Supervisor: Clare Kelliher BSc MA PhD
Examining the Meanings and Antecedents of Employee Engagement in Different Contexts
The idea of employee engagement has attracted much attention in recent years from employers and from policy/governmental organisations. Governments have seen high levels of employee engagement as a means to improve performance of firms and thereby increase the competitiveness of the national economy. Many employers have developed mechanisms to monitor engagement levels amongst their workforce and have tried to develop policies and practices to foster high levels of employee engagement. However, there remains a lack of consensus in the academic literature regarding what is actually meant by the term and the extent to which it relates to well-established concepts such as organisational commitment and citizenship behaviour. Similarly beyond a few general conditions, the antecedents of employee engagement are not well understood, nor the conditions in which they apply. For multi-national corporations, there is a further question of whether employee engagement is a universal concept, or whether its meaning and the factors which influence it differ in the different parts of the world in which they operate.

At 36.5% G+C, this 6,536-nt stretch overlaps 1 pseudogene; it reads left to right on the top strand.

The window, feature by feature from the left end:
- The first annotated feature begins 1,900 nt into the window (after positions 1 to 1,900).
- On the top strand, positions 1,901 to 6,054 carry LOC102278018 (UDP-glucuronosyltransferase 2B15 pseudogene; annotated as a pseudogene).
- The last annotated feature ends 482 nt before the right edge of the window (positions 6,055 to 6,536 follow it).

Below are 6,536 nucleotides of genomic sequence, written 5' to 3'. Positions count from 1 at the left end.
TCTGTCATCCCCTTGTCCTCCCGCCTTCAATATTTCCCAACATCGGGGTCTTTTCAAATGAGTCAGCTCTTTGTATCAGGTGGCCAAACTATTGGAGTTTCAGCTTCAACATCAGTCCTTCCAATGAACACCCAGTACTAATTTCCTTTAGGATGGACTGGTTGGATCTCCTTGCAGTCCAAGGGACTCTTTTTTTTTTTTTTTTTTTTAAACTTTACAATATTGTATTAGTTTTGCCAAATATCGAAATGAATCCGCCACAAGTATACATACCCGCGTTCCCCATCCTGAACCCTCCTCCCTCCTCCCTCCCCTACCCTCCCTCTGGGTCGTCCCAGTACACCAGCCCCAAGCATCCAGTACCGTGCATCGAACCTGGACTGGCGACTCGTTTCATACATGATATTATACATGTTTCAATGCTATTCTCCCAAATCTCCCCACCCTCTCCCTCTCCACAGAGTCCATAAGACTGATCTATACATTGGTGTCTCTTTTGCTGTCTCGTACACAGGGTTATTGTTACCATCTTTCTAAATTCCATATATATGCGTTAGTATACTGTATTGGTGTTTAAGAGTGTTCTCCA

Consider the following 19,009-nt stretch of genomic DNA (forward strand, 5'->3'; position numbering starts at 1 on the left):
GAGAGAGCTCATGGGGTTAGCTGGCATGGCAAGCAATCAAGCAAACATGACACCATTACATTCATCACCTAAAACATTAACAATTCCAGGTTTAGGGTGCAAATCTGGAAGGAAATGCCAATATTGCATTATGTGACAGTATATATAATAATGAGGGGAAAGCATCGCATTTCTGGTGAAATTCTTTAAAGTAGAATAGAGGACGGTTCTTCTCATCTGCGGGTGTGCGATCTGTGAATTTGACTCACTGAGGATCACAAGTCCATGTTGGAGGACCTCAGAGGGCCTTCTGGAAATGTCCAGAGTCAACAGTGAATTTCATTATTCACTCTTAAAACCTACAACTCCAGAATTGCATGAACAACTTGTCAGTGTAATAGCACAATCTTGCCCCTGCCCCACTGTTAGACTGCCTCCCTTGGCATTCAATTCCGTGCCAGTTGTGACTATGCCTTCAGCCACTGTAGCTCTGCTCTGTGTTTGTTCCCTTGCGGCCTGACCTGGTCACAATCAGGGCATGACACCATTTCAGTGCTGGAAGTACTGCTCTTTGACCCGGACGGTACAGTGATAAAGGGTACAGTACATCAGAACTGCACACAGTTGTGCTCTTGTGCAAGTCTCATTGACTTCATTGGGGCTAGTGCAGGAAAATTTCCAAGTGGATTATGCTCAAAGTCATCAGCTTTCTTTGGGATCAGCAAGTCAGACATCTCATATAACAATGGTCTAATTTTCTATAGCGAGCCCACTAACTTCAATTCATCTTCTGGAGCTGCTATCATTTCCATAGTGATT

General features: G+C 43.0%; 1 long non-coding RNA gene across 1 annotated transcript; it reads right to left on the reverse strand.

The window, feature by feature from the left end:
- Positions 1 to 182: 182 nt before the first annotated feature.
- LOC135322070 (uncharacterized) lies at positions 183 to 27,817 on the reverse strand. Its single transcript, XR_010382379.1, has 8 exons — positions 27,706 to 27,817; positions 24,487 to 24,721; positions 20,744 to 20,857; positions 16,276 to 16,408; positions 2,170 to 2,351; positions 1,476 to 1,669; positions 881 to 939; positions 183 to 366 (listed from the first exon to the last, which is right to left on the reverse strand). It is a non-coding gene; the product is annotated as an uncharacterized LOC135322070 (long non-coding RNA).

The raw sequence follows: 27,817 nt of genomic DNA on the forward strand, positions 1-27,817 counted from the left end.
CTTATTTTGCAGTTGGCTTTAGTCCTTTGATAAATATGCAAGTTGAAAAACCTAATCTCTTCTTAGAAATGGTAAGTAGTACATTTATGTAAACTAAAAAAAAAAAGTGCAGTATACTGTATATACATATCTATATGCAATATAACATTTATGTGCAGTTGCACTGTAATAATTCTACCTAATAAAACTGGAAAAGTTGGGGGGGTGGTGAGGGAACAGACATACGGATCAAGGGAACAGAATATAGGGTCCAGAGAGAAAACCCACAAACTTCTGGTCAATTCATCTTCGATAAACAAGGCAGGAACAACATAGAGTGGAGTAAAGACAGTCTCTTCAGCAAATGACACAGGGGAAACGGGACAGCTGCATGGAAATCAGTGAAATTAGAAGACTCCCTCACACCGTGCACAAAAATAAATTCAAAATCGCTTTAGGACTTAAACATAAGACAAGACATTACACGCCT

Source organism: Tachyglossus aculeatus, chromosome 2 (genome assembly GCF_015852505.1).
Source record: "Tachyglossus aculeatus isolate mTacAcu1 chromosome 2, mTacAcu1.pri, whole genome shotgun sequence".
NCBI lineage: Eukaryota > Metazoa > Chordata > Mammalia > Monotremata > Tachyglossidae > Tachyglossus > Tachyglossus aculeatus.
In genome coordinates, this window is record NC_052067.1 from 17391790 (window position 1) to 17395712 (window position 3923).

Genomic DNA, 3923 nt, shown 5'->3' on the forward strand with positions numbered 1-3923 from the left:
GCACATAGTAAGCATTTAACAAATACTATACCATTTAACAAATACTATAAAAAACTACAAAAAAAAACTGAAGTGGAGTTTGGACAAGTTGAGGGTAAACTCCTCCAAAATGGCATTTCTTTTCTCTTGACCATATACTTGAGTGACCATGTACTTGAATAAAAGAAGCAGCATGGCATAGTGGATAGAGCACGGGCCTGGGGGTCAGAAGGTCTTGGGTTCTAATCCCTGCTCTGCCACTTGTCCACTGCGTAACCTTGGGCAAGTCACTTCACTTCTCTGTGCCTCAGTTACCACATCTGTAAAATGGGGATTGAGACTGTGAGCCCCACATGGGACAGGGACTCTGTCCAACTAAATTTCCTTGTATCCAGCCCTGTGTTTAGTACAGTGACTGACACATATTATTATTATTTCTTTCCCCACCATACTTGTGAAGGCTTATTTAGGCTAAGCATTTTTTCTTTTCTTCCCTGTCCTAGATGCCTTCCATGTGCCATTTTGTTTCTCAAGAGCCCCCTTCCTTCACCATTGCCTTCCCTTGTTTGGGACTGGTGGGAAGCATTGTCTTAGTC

Albrecht, S. (2012). Handbook of Employee Engagement: Perspectives, issues, research, opinion and practice. Edward Elgar Publishing.
The following are potential topics for doctoral study; however Professor Kelliher would be happy to discuss other related topics with applicants.
- Defining employee engagement - exploring the extent to which it is new and distinct from existing constructs
- Employee Engagement and organisational outcomes
- Factors influencing the meaning and nature of employee engagement
- Antecedents of employee engagement and the role of context
Doctoral Researcher Profile
Applicants should have either a background in social sciences or business and should have had some experience of conducting academic research such as an undergraduate or master's thesis which made a significant contribution to the degree.
Professor Clare Kelliher Tel: 01234 751122 email: firstname.lastname@example.org